NSPS conversion boasts major success rate
By Amanda Creel, 78th ABW/PA
/ Published February 02, 2007
ROBINS AIR FORCE BASE, Ga. --
More than 3,000 employees returned to work Monday Jan. 22 under the National Security Personnel System, giving the civilian personnel flight something to brag about.
The Civilian Personnel Flight had a 99.78 success rate to be proud of.
"It was a total DPC (civilian personnel flight) team effort," said Jean Glover, chief of data management section of the DPC. "It was a lot of hard work and now we have to change gears and work to sustain the two systems."
However, the civilian personnel flight team wasn't just comprised of members of their own flight, it was also comprised of members of other base organizations known as SWAT teams, who helped make sure the conversion went as smoothly as possible in their own organizations.
Steve Bowen is one of the Team Robins members who serves as both a point of contact and a NSPS expanded training cadre member.
Mr. Bowen, program and resources flight chief for the 402nd Software Maintenance Group, said one of the most important steps he took to ensure his organization was ready for the conversion was learning from others who had already experienced the conversion.
Mr. Bowen and other members of his organization visited Tinker Air Force Base, where he had the opportunity to both learn form their experiences and use Tinkers objectives and guidelines as a sample or template for their own.
"They (Tinker) had a lot of lessons learned to share with us, which helped us immensely," Mr. Bowen said. "They got us started in the right direction and we made changes to fit the type of work we do."
Another way the 402nd SMXG helped the 623 nonbargaining employees who converted was by organizing an Integrated Product Team, which consisted of himself as chairmen and a member of each of the five squadrons that make up the group. The group embarked on writing standard job objectives that would cover the more than 600 personnel in their group converting. The group created 10 standard job objectives that covered 90 percent of the personnel converting.
The group also posts frequently asked NSPS questions on their Web site to help their personnel, Mr. Bowen said.
Another effort by the group is starting an NSPS job writing objectives workshop, where employees can come together each Wednesday to share ideas and concerns.
"We are all struggling with this, so we wanted to create an opportunity to get together and share our experiences," Mr. Bowen said.
Donna Birt, a trained Department of Defense personnelist, said the most important thing she learned as she trained others on NSPS was the ability for employees and supervisors to be able to locate information needed to function on the new system on their on.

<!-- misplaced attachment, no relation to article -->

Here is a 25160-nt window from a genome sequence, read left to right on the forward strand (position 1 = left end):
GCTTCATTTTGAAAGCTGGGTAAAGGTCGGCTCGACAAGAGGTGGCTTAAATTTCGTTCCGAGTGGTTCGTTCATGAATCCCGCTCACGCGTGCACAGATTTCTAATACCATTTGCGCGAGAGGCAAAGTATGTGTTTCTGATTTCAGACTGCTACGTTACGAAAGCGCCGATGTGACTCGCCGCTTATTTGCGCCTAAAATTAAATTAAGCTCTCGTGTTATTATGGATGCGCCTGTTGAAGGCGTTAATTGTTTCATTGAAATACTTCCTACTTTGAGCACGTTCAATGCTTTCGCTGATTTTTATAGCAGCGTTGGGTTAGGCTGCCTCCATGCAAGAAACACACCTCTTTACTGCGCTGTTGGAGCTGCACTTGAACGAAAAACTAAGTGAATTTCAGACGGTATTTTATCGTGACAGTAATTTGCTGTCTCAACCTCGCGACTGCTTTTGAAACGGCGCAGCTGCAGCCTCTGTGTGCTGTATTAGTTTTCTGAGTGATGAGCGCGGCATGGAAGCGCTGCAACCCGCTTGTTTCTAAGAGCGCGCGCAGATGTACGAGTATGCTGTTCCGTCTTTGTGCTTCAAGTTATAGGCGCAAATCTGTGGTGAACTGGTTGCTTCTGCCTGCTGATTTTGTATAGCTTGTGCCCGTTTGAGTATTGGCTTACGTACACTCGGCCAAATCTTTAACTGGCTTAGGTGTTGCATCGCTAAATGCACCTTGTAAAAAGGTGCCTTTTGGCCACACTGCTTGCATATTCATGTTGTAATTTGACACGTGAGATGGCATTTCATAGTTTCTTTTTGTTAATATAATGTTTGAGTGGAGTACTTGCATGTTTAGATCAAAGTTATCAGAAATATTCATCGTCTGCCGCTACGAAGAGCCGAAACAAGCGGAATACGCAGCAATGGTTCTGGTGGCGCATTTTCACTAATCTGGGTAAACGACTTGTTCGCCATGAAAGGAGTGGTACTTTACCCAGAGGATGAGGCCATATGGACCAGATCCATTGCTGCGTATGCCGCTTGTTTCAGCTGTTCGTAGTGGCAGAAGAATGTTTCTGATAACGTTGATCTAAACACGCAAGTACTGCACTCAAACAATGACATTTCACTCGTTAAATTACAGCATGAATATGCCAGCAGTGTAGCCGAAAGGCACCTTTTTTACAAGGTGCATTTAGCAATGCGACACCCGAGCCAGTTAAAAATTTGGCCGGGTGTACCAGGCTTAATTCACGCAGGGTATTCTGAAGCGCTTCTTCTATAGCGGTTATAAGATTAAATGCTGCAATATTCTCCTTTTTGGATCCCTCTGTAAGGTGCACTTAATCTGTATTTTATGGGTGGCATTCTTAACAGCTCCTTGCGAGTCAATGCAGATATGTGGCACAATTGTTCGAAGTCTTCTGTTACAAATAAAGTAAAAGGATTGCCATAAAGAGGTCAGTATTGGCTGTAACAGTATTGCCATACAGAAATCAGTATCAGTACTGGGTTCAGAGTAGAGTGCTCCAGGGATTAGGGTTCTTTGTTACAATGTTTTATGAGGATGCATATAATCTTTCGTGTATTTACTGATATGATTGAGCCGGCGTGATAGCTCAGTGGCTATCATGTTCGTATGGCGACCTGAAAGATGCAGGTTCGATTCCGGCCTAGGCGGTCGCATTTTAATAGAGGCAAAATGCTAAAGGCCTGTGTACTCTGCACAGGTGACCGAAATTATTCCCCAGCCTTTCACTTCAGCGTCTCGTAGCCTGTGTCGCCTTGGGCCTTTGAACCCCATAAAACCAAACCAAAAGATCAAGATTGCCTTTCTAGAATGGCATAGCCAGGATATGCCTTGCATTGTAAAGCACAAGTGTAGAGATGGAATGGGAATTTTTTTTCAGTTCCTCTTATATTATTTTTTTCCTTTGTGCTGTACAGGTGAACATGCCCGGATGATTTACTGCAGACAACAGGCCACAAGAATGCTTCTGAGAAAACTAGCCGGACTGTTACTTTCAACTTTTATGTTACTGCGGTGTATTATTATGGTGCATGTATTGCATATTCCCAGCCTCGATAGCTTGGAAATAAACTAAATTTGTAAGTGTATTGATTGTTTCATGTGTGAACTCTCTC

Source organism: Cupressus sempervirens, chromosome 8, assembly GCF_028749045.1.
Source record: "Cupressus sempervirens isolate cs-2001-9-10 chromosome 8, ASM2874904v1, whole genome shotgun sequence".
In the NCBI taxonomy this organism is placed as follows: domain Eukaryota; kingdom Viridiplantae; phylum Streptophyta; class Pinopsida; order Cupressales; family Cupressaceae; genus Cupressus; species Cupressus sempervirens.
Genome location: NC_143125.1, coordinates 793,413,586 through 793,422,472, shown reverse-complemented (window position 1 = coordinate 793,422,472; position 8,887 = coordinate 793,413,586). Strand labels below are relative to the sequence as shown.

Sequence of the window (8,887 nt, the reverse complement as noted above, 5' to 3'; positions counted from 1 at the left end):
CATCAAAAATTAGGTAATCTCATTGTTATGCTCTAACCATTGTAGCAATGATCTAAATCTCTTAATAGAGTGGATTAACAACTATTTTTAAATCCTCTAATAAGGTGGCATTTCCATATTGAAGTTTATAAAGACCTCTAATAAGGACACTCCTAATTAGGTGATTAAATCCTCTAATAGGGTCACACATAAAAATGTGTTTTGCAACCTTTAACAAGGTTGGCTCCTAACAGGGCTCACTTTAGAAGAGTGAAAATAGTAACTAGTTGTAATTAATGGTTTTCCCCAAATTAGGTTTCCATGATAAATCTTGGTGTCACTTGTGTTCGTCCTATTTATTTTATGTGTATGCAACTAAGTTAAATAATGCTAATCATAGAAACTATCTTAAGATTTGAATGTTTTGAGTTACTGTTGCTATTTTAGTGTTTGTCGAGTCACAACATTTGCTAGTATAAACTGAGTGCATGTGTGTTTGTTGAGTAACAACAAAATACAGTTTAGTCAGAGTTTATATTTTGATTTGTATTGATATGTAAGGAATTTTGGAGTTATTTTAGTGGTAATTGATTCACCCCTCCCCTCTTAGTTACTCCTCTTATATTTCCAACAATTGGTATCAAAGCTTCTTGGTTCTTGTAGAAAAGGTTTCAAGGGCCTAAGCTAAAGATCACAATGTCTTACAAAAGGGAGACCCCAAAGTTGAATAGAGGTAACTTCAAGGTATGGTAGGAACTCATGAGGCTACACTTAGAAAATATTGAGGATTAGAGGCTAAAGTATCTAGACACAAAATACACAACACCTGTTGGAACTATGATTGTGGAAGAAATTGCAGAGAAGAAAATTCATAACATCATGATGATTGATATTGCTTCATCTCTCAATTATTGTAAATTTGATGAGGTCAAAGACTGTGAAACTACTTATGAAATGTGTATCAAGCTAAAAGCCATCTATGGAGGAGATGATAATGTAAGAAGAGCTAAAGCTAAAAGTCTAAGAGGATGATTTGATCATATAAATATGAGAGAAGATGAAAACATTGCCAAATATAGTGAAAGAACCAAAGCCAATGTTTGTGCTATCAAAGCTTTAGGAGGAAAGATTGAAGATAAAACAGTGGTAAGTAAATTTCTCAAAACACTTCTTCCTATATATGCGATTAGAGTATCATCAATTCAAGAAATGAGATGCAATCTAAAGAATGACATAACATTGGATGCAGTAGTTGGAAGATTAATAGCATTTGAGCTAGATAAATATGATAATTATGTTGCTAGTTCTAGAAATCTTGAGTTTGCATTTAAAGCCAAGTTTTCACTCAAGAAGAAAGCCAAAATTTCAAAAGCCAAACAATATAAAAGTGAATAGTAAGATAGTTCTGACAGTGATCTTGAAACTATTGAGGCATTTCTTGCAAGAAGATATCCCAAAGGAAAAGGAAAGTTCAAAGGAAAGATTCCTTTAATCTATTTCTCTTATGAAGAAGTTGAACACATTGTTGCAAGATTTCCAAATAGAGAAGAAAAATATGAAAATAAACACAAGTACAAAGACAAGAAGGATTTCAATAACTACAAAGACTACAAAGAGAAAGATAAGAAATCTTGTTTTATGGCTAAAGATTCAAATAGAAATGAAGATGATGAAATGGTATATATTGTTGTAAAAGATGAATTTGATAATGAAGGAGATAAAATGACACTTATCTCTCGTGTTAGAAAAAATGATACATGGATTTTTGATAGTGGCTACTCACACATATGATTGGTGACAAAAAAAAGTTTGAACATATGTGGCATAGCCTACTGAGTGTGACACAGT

"I think it was important to make them aware to be able to go out there themselves and find what they need," Ms. Birt said human resources specialist, policies and procedures in the civilian personnel flight.
She said the training also was a big factor in having a successful conversion adding that necessity for training and communication were two of the main things stressed at the DOD training she attended in Ohio.
She said the opportunity for all employees to become as familiar with the system before the conversion was important.
"Making and taking the time that is needed (is important) because there is a lot to it," Ms. Birt said.
One of the things she said was valuable to her as an instructor was the weekly Air-Force wide conference call that allowed people to share their trials and successes as they prepared for the transition. She said the information she learned through the calls was invaluable to her as she communicated with those she trained in the classroom and through follow-up e-mails.
Janet Holovach, who also served as a POC and cadre member, echoed the sentiment that the training is what made the conversion such a success.
Ms. Holovach, resource advisor for the Information Technology Directorate, said her basic responsibility was to make sure everyone was trained and ready for the transition.
"I was just here to make sure they knew what they were getting into," Ms. Holovach said. "Communication, just getting the information out to the employees and making sure employees were abreast of the changes, whether through e-mail, phone calls or whatever means needed."
She said the directorate also worked to create its own objectives and are working as a team to establish their own performance plans.
"The thing I think we (the IT Directorate) did best was the training. We had a great training manager who arranged all the training," Ms. Holovach.
In the end all involved agreed, the successful conversion required everyone involved giving it their all whether they worked in personnel or were a POC or cadre member.
"Everyone being aware what needed to be done and taking it (the conversion) seriously," Ms. Brit said.